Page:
9. Explain that this is earthquake data from the last 30 years. Show students that if they were able to plot enough points they would have been better able to determine the plate boundaries.
Briefly explain the theory of plate tectonics to the students. Remind students of the three types of plate boundaries and the type of surface phenomena associated with these boundaries. If desired, put the plate boundary and "What's shaking?" transparencies on the overhead projector and point out the major landforms associated with plate boundaries.
1a. Students know evidence of plate tectonics is derived from the fit of the continents; the location of earthquakes, volcanoes, and mid-ocean ridges; and the distribution of fossils, rock types, and ancient climatic zones.
1b. Students know Earth is composed of several layers: a cold, brittle lithosphere; a hot, convecting mantle; a dense, metallic core
1c. Students know lithosphere plates the size of continents and oceans move at rates of centimeters per year in response to movements in the mantle
1d. Students know that earthquakes are sudden motions along breaks in the crust called faults and those volcanoes and fissures are locations where magma reaches the surface
1e. Students know major geologic events, such as earthquakes, volcanic eruptions, and mountain building, result from plate motions.
1g. Students know how to determine the epicenter of an earthquake and know that the effects of an earthquake on any region vary, depending on the size of the earthquake, the distance of the region from the epicenter, the local geology, and the type of construction in the region.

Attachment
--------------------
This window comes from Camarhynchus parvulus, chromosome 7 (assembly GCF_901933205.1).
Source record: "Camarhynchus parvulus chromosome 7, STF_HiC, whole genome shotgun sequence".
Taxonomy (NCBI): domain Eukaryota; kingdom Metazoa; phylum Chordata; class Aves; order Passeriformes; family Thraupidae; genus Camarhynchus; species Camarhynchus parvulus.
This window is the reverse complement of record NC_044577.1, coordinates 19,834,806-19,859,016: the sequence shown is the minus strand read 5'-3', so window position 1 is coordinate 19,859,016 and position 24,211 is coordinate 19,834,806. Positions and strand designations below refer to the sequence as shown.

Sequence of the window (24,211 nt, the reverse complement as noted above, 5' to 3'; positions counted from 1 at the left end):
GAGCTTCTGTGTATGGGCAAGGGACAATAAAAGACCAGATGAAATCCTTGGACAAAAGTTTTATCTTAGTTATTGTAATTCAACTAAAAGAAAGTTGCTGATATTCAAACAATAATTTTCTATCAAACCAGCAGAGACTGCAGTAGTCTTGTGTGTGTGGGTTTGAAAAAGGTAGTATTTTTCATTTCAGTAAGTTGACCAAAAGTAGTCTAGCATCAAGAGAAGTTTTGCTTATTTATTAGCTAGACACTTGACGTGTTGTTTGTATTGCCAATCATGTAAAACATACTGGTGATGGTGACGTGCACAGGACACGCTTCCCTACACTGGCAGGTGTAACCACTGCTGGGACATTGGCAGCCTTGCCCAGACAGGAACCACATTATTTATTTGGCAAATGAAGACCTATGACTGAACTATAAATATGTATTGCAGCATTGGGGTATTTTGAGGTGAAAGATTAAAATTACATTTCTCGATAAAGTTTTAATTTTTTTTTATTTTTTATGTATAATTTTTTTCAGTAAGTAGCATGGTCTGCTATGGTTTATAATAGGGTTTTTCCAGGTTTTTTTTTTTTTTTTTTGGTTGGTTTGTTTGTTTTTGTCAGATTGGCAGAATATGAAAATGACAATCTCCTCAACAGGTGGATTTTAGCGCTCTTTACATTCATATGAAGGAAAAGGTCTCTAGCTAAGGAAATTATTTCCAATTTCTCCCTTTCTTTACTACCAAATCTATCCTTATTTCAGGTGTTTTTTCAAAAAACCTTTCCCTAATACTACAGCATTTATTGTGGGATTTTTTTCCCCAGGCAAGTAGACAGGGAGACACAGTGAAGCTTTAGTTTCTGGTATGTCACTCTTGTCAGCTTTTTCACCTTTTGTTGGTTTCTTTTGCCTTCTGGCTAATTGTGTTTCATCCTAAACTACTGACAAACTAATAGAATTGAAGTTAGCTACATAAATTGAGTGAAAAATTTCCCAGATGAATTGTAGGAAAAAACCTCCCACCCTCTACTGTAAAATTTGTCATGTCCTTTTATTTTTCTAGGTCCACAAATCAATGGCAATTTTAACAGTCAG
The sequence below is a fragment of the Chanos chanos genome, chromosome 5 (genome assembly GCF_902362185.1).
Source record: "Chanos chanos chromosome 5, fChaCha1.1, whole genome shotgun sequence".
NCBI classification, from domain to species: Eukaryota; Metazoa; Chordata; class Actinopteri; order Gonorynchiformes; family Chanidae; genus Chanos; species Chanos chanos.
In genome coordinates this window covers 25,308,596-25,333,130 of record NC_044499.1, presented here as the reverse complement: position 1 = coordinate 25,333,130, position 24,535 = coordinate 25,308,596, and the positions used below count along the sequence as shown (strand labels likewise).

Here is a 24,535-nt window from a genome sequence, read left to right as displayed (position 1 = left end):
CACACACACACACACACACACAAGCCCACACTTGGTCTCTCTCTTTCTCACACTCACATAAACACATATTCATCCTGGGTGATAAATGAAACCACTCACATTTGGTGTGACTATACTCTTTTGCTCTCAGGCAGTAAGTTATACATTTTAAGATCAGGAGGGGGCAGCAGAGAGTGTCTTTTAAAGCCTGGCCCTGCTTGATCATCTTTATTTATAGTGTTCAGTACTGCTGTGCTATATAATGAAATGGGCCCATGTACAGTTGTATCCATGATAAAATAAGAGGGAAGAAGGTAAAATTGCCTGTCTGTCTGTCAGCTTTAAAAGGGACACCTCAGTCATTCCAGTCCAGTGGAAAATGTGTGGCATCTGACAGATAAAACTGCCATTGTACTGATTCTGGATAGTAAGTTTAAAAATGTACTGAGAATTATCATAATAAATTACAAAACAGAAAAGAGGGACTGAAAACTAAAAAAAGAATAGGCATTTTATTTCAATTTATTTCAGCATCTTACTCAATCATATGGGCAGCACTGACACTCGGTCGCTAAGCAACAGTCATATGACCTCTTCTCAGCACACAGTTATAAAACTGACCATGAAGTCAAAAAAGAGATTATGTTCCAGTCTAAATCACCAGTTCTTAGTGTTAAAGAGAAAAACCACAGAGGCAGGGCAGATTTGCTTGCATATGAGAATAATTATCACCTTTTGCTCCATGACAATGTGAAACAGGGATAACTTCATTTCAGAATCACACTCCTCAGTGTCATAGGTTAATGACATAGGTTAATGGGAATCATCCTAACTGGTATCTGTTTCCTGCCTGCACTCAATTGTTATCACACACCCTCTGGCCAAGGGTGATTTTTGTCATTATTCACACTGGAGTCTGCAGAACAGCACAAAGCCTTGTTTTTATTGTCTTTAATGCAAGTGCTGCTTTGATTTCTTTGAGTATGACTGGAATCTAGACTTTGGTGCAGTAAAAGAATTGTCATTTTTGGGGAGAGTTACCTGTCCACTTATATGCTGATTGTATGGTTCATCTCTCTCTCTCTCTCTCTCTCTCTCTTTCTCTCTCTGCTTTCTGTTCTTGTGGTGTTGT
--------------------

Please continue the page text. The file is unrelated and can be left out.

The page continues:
3c. Students know heat flows in solids by conduction (which involves no flow of matter and in fluids by conduction and by convection (which involves flow of matter)
Investigation and Experimentation
7b. Select and use appropriate tools and technology (including calculators, computers, balances, spring scales, microscopes, and binoculars) to perform tests, collect data, and display data.
Earth and Life History (Earth Sciences)
4a. Students know Earth processes today are similar to those that occurred in the past and slow geologic processes have large cumulative effects over long periods of time.
Investigation on Experimentation
7a. Select and use appropriate tools and technology (including calculators, computers, balances, spring scales, microscopes, and binoculars) to perform tests, collect data, and display data.
7c. communicate logical connection among hypothesis, science concepts, test conducted, data collected, and conclusions drawn from scientific evidence.
7d. Construct scale models, maps, and appropriately labeled diagrams to communicate scientific knowledge (e.g. motion of Earth's plates and cell structure).
Geology.com. Retrieved January 15, 2009 from http://geology.com/plate-tectonics.shtml
Incorporated Research Institutions for Seismology. Retrieved December 3, 2009 from http://www.iris.edu/hq/
USGS. This Dynamic Earth: The story of plate tectonics. Retrieved January 7, 2009 from http://pubs.usgs.gov/gip/dynamic/dynamic.html
USGS. Earthquake data from 1973-2009 Retrieved January 7, 2009 from